Analysis of cool roof coatings for residential demand side management in tropical Australia
Cool roof coatings have a beneficial impact on reducing the heat load of a range of building types, resulting in reduced cooling energy loads. This study seeks to understand the extent to which cool roof coatings could be used as a residential demand side management (DSM) strategy for retrofitting existing housing in a constrained network area in tropical Australia where peak electrical demand is heavily influenced by residential cooling loads. In particular this study seeks to determine whether simulation software used for building regulation purposes can provide networks with the ‘impact certainty’ required by their DSM principles. The building simulation method is supported by a field experiment. Both numerical and experimental data confirm reductions in total consumption (kWh) and energy demand (kW). The nature of the regulated simulation software, combined with the diverse nature of residential buildings and their patterns of occupancy, however, mean that simulated results cannot be extrapolated to quantify benefits to a broader distribution network. The study suggests that building data gained from regulatory simulations could be a useful guide for potential impacts of widespread application of cool roof coatings in this region. The practical realization of these positive impacts, however, would require changes to the current business model for the evaluation of DSM strategies. The study provides seven key recommendations that encourage distribution networks to think beyond their infrastructure boundaries, recognising that the broader energy system also includes buildings, appliances and people.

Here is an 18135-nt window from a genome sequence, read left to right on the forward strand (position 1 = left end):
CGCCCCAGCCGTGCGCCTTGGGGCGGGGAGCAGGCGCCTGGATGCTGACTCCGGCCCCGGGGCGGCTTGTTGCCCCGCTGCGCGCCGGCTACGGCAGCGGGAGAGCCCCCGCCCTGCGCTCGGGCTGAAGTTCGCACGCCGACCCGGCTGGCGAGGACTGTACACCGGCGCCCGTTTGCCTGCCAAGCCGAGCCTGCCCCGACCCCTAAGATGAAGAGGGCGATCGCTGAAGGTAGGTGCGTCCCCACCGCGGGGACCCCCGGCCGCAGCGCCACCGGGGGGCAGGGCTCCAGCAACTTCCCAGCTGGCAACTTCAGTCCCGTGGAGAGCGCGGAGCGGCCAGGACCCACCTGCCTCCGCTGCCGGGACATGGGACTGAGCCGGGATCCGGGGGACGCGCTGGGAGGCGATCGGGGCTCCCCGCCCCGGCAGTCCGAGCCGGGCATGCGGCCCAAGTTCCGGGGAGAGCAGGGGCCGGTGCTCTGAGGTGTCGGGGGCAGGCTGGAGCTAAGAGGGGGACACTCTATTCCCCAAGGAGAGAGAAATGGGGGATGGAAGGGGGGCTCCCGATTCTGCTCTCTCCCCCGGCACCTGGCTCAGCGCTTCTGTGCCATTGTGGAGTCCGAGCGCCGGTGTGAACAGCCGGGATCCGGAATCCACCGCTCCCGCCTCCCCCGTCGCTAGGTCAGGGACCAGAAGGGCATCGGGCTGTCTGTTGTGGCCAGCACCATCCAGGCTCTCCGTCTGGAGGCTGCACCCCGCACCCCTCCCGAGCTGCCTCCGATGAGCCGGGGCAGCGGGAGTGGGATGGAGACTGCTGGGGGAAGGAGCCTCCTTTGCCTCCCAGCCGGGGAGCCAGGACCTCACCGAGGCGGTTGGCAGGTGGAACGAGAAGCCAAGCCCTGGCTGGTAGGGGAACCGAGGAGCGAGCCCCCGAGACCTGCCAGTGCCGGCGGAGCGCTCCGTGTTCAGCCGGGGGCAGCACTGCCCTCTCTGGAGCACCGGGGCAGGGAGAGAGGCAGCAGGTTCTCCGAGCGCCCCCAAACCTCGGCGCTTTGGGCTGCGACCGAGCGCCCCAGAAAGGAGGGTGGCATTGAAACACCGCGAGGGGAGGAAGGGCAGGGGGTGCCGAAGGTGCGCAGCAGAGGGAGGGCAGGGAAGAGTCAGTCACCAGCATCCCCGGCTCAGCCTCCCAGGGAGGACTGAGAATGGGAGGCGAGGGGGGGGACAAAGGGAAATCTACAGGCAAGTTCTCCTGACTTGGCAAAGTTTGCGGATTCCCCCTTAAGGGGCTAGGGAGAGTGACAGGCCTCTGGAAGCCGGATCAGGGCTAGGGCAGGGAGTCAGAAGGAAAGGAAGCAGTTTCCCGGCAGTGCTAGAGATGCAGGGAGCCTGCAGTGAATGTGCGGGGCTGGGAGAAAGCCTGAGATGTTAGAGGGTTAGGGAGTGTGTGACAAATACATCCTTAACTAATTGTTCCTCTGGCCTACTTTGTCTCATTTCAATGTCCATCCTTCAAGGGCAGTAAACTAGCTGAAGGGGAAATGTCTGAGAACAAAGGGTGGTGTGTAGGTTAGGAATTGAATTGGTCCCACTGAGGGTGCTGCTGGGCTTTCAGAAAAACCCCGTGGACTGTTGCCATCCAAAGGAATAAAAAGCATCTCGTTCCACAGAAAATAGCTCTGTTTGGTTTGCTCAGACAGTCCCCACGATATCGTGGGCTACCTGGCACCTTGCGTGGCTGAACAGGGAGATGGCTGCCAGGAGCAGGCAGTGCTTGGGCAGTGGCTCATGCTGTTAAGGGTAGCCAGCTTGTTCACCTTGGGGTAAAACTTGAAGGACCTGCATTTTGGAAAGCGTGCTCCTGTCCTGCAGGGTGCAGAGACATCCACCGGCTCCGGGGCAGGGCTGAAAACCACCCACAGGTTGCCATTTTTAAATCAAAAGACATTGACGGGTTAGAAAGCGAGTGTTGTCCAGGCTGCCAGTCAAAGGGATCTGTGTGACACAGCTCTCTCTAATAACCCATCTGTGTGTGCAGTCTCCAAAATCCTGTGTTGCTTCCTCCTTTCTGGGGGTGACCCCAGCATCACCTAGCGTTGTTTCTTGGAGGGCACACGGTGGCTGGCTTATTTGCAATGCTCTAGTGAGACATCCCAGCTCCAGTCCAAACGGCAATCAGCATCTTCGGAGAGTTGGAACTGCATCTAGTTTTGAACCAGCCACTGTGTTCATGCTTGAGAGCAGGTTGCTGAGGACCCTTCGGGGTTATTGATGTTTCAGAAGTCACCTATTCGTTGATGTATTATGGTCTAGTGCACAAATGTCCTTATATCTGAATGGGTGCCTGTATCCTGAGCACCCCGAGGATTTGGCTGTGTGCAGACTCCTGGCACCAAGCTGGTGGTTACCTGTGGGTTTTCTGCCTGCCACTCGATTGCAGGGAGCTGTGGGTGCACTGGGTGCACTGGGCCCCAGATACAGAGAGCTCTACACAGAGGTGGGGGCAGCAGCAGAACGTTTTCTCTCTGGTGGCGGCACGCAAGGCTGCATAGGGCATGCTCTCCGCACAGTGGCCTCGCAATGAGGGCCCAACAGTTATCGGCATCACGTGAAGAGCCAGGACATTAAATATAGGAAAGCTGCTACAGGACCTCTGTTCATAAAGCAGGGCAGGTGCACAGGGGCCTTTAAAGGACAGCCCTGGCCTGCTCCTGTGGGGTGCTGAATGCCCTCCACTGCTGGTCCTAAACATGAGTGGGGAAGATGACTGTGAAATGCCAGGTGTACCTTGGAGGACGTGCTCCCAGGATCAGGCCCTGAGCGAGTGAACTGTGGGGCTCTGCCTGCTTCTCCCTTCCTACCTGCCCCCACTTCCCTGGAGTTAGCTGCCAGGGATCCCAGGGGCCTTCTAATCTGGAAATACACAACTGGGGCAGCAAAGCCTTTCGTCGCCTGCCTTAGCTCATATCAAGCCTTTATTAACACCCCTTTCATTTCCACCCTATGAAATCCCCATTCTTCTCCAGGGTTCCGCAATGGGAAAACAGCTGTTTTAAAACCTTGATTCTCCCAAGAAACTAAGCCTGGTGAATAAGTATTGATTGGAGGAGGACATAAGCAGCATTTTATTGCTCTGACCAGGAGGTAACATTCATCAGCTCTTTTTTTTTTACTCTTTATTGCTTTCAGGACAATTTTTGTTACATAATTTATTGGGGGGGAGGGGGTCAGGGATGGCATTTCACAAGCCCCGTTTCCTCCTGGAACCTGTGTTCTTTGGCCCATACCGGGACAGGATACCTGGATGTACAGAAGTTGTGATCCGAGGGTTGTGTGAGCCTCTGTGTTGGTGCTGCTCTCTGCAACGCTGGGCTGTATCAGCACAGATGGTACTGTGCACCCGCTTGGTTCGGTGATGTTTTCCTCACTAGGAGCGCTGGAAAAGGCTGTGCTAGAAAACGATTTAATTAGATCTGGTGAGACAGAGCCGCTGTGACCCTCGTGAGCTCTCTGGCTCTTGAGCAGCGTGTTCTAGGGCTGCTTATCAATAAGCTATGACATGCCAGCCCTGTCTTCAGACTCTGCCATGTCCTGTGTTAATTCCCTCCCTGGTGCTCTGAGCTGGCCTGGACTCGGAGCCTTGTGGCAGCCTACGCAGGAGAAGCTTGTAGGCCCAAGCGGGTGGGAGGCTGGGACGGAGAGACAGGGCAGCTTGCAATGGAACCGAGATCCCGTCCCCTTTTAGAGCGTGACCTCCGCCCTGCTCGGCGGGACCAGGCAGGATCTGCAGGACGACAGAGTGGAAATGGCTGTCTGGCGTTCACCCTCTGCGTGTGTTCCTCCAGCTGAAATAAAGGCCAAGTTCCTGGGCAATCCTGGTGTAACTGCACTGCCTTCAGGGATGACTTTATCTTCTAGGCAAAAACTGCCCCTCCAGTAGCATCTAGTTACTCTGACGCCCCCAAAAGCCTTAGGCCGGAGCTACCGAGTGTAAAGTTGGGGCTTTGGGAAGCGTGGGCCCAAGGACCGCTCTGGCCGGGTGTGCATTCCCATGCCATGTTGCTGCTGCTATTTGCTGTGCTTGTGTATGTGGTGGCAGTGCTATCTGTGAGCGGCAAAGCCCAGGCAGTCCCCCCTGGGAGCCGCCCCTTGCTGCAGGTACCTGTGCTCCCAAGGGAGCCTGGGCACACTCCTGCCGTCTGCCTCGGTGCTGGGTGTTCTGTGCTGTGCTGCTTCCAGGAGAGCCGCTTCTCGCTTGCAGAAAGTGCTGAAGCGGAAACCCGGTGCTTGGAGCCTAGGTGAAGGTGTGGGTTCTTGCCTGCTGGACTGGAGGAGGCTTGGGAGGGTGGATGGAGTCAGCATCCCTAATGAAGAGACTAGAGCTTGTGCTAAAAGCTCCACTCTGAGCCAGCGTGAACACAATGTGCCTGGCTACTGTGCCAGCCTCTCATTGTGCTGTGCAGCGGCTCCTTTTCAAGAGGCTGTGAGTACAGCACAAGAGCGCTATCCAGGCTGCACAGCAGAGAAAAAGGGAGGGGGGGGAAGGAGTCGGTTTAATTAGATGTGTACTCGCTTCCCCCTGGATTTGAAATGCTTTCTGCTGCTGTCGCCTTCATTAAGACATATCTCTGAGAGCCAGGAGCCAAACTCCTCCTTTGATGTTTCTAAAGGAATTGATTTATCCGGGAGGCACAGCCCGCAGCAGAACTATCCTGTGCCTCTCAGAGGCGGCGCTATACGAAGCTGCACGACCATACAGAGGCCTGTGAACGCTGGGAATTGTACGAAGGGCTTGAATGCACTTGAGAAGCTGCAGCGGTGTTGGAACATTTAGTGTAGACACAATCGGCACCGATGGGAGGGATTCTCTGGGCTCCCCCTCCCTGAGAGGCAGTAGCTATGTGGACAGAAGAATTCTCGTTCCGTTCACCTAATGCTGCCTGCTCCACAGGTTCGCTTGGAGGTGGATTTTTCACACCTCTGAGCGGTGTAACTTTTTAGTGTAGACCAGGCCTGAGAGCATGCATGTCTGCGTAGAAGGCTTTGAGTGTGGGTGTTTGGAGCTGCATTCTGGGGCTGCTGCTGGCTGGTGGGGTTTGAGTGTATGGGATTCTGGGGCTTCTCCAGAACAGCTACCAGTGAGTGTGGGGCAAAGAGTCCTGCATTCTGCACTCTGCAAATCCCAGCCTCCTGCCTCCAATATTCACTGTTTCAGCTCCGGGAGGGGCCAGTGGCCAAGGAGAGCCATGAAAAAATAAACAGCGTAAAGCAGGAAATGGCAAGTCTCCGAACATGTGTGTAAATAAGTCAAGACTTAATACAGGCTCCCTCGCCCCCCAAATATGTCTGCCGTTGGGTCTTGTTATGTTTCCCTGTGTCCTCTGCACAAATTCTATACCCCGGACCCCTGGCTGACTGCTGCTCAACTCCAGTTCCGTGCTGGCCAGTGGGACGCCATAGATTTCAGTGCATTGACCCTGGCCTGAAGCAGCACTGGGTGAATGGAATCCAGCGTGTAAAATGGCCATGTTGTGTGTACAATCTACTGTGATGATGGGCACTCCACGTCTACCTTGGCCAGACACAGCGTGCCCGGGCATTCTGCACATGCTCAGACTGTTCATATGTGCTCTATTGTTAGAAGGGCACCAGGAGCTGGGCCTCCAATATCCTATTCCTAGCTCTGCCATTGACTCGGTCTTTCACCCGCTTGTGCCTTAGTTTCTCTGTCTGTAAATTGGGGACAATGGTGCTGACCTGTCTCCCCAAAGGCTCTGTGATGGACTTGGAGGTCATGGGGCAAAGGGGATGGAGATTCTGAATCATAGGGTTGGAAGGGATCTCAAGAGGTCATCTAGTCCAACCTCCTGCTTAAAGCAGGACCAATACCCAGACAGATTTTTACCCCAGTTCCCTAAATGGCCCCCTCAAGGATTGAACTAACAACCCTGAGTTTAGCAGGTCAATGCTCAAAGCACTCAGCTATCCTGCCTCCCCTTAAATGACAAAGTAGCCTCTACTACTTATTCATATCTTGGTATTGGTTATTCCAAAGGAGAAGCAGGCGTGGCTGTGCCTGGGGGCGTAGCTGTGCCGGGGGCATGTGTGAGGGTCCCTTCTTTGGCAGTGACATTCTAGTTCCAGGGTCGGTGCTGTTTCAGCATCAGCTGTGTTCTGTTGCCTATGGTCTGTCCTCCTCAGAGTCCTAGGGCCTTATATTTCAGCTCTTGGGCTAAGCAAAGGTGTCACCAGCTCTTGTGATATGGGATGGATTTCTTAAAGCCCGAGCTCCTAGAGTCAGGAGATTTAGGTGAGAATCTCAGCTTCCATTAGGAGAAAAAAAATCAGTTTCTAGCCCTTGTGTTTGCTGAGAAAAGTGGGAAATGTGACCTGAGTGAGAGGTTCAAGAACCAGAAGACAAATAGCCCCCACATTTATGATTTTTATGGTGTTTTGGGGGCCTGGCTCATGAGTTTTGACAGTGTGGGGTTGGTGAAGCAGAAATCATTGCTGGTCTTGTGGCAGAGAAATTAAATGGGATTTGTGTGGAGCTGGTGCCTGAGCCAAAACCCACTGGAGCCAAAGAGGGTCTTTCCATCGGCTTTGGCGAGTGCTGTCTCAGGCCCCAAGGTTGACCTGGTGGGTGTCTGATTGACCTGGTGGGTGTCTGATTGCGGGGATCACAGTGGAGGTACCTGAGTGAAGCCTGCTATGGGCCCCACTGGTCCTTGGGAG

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|Item Type:||Journal Article|
|Keywords:||residential demand side management, cool roofs, electricity distribution networks, energy system, residential, retrofit, peak demand, tropical climate|
|Subjects:||Australian and New Zealand Standard Research Classification > ENGINEERING (090000) > ELECTRICAL AND ELECTRONIC ENGINEERING (090600) > Power and Energy Systems Engineering (excl. Renewable Power) (090607)
Australian and New Zealand Standard Research Classification > BUILT ENVIRONMENT AND DESIGN (120000) > OTHER BUILT ENVIRONMENT AND DESIGN (129900)
|Divisions:||Current > Schools > School of Chemistry, Physics & Mechanical Engineering
Past > QUT Faculties & Divisions > Faculty of Science and Technology
Current > QUT Faculties and Divisions > Science & Engineering Faculty
|Copyright Owner:||Copyright 2015 Authors|
|Copyright Statement:||This is an open access article distributed under the Creative Commons Attribution License (CC BY) which permits unrestricted use, distribution, and reproduction in any medium, provided the original work is properly cited.|
|Deposited On:||27 Apr 2016 03:03|
|Last Modified:||27 Apr 2016 21:43|
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